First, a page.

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L.E.A.D. EMPOWERS GIRLS THROUGH DANCE

     Home  >  Articles  > Local News - Suffolk County, Long Island
by Liza N. Burby

Related: lead program for at-risk girls, long island mentoring programs for girls, dance programs for at-risk girls, using dance as mentoring tool,


Seven Long Island women created L.E.A.D., Live Empowered And Dance, to mentor at-risk girls in the neighborhood.


It’s Monday after school, and 10 fourth- through eighth-grade girls are attempting to do their homework. Likely their loud laughter and gentle teasing is unrelated to the textbooks in their laps. When they’re asked to warm up for their dance lesson, they enthusiastically stretch, palms to the floor, at the direction of their mentor Dena Maldon. But one of the girls is struggling and asks to sit down. Another mentor, Michele King-Elder, soon discovers the girl hasn’t eaten all day: a classmate stole her lunch money.

The scene is a common one for this group, L.E.A.D., or Live Empowered And Dance, a mentor/dance program for at-risk girls designed and implemented by seven women earlier this year in response to violence in their Huntington community. They meet weekly at the Tri Community & Youth Agency in Huntington Station to keep the girls focused on positive, self-esteem-building activities.

Women Who Started L.E.A.D. in Long IslandL.E.A.D. mentors (left to right) Cathy Ribando, Dena Maldon, Michele King-Elder, Rachelle Chambers, and Sheila Flythe. Liza N. Burby

Sheila Flythe, president of the organization, says the mentors, who range in age from 33-50, are graduates of the Parent Leadership Initiative of the Child Care Council of Suffolk in Commack. The program trains participants to be leaders in their communities.

"After we finished the program, we all wanted to give back," says Flythe, a Huntington resident and mother of 10-year-old twins. "There were increasing cases in our community of gang violence at the time, and we were all concerned. In one of our sessions, we learned that there would be fewer gang members if girls didn’t date them, since so much violence is about fighting over the girls. So we came up with the idea of a mentoring program for girls. And one thing girls love to do is dance. It’s a way for them to express themselves, to feel comfortable, to talk about things when they don’t know how. They can express anger and frustration through their moves."

L.E.A.D. Mentees
Members of Live Empowered and  Dance, a pilot program for at-risk girls in Huntington

The girls learn ballet, Irish step, hip-hop, and modern. After the dance sessions, the mentors have a round-table discussion with them about topics like sexual harassment, bullying, death, and hygiene. Guest speakers come in as well.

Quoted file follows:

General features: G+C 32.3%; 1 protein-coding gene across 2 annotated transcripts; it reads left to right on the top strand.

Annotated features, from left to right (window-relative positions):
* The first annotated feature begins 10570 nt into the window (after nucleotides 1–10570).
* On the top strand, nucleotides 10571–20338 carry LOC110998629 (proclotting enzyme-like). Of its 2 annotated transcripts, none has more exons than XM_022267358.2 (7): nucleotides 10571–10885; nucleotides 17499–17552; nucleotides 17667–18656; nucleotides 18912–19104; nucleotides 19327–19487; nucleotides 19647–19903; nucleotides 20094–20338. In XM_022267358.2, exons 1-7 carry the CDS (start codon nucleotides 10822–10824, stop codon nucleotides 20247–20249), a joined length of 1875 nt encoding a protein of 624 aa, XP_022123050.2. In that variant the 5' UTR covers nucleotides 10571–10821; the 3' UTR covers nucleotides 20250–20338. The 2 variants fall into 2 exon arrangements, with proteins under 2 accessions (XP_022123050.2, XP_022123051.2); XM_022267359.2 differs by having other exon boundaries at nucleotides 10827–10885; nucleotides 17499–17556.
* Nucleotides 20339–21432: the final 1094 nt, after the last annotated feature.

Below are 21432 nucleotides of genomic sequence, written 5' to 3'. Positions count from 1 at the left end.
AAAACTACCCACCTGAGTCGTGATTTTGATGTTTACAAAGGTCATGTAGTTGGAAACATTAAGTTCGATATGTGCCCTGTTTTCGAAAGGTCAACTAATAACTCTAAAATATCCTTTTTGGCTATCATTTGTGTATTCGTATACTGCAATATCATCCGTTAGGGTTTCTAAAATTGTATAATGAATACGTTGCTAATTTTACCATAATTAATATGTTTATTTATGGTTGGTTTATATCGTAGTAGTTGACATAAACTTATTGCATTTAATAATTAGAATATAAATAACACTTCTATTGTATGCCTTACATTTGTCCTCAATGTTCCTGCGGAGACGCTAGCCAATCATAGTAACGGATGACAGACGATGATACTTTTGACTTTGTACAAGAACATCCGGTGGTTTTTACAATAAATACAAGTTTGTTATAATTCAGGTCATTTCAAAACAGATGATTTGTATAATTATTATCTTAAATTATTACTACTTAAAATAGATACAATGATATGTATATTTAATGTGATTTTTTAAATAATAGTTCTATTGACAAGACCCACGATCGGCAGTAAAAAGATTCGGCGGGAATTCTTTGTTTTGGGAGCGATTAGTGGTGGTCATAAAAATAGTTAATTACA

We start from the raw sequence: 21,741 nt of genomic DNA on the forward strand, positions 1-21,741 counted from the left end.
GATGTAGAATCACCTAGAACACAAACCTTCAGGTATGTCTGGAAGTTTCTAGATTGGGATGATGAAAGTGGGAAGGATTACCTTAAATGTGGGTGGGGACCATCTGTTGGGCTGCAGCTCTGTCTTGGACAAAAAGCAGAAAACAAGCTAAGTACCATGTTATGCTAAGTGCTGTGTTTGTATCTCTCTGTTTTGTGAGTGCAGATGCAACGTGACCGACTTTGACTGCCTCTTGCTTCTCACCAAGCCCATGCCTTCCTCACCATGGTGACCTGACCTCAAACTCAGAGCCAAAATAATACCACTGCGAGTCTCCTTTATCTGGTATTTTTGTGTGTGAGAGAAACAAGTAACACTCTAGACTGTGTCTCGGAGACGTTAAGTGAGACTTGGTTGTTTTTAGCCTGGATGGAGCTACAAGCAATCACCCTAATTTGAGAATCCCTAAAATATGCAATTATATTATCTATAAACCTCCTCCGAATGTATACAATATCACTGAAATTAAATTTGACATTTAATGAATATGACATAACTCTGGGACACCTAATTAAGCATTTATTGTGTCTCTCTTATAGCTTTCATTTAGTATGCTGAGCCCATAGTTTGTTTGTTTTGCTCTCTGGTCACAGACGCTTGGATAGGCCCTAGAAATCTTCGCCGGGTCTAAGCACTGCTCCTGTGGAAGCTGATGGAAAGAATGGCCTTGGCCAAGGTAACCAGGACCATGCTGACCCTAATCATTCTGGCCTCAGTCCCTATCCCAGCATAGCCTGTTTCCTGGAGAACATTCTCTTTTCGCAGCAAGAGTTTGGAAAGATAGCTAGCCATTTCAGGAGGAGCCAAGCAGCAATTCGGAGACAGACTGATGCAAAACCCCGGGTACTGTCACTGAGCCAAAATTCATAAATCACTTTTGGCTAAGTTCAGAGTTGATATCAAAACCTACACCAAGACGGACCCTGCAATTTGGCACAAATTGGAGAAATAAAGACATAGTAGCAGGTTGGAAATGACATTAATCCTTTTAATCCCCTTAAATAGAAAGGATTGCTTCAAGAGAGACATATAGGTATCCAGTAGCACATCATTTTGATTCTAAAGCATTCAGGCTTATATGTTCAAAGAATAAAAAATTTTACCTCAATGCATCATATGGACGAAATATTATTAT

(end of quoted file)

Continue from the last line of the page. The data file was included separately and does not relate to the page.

"The girls really open up after their 45 minutes of dance,” Flythe says. “Sometimes it’s startling to hear what they’ve already experienced and what they know about at such a young age, like how boys talk to them. We help them identify that as sexual harassment. We need to reach them at a young age, because if we don’t, someone on the streets will."

In one particularly meaningful session about bullying, one of the girls revealed that her sister had stopped going to school because she was being bullied. Flythe says the group was able to help the siblings.

Another mentor, Cathy Ribando of Huntington, who has 9- and 11-year-old sons, says that the consistency of the program is good for the girls. “Our biggest triumph was after summer hiatus when the girls were all so excited to see us again in September. It’s not easy for them to get to the meetings since they don’t all live near the Tri-CYA, but they love being there."

Each of the mentors feels they’re getting just as much back. “It broadened my horizons,” Ribando says. “My boys go to the same school, yet their experience is drastically different. I want them to be aware that not everyone has all that they do and that we have to work together regardless of our situations at home."

"This is my passion," Flythe adds. "I see a lot of myself when I was growing up in these kids. They've all been displaced in some way. We think that kids need electronics and name-brand clothes. But what these kids need most is love and attention. Some of these girls go to school with my kids, and when they see me they run up to me and give me a hug. I feel good that I am giving my time to them, and they walk away with something, that I can give them unlimited attention."

The pilot session of L.E.A.D. ends in December and a new one starts in January. Flythe says the women would like to incorporate other forms of art to broaden the girls’ experiences, as well as expand the program to other school districts. They would also welcome more mentors so that more girls can enjoy expressing themselves through dance.

To learn more, contact Flythe at 516-702-6171.


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